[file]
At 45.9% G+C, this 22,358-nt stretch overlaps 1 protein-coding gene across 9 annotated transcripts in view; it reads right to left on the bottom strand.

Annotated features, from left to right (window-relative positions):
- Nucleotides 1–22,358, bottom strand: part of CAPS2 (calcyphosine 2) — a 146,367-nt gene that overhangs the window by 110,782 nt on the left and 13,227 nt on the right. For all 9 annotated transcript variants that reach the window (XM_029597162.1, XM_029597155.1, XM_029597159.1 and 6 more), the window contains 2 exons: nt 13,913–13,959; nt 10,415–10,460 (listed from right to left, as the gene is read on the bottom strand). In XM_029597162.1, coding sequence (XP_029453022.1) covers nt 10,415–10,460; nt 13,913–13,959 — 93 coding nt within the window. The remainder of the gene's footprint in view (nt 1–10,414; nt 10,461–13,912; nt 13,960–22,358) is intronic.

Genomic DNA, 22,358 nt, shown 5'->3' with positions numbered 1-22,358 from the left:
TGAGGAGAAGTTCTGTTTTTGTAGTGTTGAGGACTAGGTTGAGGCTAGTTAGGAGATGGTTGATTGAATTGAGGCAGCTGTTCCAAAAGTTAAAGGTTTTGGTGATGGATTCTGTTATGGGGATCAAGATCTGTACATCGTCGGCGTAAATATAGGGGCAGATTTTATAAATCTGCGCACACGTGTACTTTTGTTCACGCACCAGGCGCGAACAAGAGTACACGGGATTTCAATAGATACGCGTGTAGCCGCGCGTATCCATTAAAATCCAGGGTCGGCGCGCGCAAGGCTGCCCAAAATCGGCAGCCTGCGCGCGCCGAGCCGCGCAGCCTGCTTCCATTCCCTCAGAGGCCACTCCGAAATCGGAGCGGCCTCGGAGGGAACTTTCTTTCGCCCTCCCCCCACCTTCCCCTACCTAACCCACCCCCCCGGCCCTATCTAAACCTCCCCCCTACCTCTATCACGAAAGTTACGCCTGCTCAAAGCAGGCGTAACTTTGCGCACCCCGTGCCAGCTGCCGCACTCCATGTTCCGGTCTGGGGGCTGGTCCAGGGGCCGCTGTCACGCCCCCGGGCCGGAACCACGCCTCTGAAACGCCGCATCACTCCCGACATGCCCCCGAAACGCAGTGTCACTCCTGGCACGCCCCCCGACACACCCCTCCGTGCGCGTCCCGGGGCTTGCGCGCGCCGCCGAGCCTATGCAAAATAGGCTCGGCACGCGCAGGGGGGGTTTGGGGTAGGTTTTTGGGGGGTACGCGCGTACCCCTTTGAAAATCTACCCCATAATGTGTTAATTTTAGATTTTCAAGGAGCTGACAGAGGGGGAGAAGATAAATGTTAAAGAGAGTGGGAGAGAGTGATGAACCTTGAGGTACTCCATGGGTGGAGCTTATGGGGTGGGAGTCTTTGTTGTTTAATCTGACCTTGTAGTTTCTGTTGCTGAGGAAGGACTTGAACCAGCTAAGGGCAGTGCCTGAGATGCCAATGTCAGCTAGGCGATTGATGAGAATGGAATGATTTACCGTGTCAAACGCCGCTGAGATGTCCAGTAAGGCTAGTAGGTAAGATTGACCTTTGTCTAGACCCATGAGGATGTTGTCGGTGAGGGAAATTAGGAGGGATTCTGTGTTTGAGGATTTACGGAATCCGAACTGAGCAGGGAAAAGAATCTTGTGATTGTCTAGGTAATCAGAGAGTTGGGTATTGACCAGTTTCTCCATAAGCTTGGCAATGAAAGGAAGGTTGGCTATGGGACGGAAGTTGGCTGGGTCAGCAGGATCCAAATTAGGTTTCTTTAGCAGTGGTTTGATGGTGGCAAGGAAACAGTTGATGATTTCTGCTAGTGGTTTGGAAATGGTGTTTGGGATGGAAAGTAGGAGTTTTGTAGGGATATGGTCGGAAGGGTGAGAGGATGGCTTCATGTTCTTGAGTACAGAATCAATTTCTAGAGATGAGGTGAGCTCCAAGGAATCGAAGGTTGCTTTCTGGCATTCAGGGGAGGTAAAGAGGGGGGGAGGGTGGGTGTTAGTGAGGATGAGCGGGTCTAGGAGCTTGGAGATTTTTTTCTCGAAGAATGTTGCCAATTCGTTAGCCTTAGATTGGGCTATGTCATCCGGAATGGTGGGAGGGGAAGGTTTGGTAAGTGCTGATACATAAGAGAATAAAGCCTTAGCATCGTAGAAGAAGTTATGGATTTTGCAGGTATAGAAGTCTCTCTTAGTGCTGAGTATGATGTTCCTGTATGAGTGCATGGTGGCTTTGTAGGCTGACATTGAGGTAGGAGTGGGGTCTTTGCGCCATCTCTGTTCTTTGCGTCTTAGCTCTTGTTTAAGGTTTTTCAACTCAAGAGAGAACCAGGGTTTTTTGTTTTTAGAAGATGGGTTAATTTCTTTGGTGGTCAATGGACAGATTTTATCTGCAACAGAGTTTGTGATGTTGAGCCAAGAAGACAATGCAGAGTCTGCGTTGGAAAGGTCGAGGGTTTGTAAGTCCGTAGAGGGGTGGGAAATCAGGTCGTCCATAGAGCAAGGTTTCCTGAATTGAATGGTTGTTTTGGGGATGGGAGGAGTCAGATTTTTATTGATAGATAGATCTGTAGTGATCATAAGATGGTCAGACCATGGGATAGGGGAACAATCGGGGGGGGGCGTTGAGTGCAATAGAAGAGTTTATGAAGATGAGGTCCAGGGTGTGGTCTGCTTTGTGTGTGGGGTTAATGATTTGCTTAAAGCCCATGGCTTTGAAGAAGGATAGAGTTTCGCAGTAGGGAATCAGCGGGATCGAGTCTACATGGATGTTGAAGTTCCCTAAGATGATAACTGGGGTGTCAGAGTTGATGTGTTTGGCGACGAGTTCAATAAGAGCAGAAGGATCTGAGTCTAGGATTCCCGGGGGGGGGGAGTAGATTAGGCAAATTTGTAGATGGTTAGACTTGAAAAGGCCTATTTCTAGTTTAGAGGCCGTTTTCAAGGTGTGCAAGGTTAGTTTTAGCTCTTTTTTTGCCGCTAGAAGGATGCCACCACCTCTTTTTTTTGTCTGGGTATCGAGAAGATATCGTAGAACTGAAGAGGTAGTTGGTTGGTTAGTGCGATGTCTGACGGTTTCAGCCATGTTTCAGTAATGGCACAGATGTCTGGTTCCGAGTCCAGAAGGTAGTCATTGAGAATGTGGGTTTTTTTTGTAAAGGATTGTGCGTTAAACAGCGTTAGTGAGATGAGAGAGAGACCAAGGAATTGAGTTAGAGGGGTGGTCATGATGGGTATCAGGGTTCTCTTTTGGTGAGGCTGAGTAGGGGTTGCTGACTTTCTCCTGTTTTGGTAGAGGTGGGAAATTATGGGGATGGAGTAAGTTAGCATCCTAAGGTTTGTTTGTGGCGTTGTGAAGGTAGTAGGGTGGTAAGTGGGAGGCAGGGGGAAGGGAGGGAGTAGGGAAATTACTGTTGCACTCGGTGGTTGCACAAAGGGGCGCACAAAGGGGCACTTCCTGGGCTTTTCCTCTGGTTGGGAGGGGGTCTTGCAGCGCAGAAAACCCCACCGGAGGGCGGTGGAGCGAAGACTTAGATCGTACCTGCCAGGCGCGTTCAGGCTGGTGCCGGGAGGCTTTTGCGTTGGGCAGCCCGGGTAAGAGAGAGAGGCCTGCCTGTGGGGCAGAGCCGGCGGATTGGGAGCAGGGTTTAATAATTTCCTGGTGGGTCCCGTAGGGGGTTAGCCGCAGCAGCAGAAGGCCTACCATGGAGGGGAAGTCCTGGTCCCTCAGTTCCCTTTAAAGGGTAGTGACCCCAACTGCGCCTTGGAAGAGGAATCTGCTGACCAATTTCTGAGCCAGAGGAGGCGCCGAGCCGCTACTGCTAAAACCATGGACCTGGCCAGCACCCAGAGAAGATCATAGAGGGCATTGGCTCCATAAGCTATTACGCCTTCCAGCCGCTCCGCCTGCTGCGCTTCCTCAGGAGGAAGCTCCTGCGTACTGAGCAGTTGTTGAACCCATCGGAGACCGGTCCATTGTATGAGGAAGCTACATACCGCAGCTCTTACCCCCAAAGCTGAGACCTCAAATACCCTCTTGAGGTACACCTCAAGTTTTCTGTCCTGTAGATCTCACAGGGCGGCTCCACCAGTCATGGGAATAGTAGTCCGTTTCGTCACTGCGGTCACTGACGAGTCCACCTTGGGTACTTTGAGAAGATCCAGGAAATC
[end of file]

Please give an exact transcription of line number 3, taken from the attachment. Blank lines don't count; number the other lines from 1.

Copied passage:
- Nucleotides 1–22,358, bottom strand: part of CAPS2 (calcyphosine 2) — a 146,367-nt gene that overhangs the window by 110,782 nt on the left and 13,227 nt on the right. For all 9 annotated transcript variants that reach the window (XM_029597162.1, XM_029597155.1, XM_029597159.1 and 6 more), the window contains 2 exons: nt 13,913–13,959; nt 10,415–10,460 (listed from right to left, as the gene is read on the bottom strand). In XM_029597162.1, coding sequence (XP_029453022.1) covers nt 10,415–10,460; nt 13,913–13,959 — 93 coding nt within the window. The remainder of the gene's footprint in view (nt 1–10,414; nt 10,461–13,912; nt 13,960–22,358) is intronic.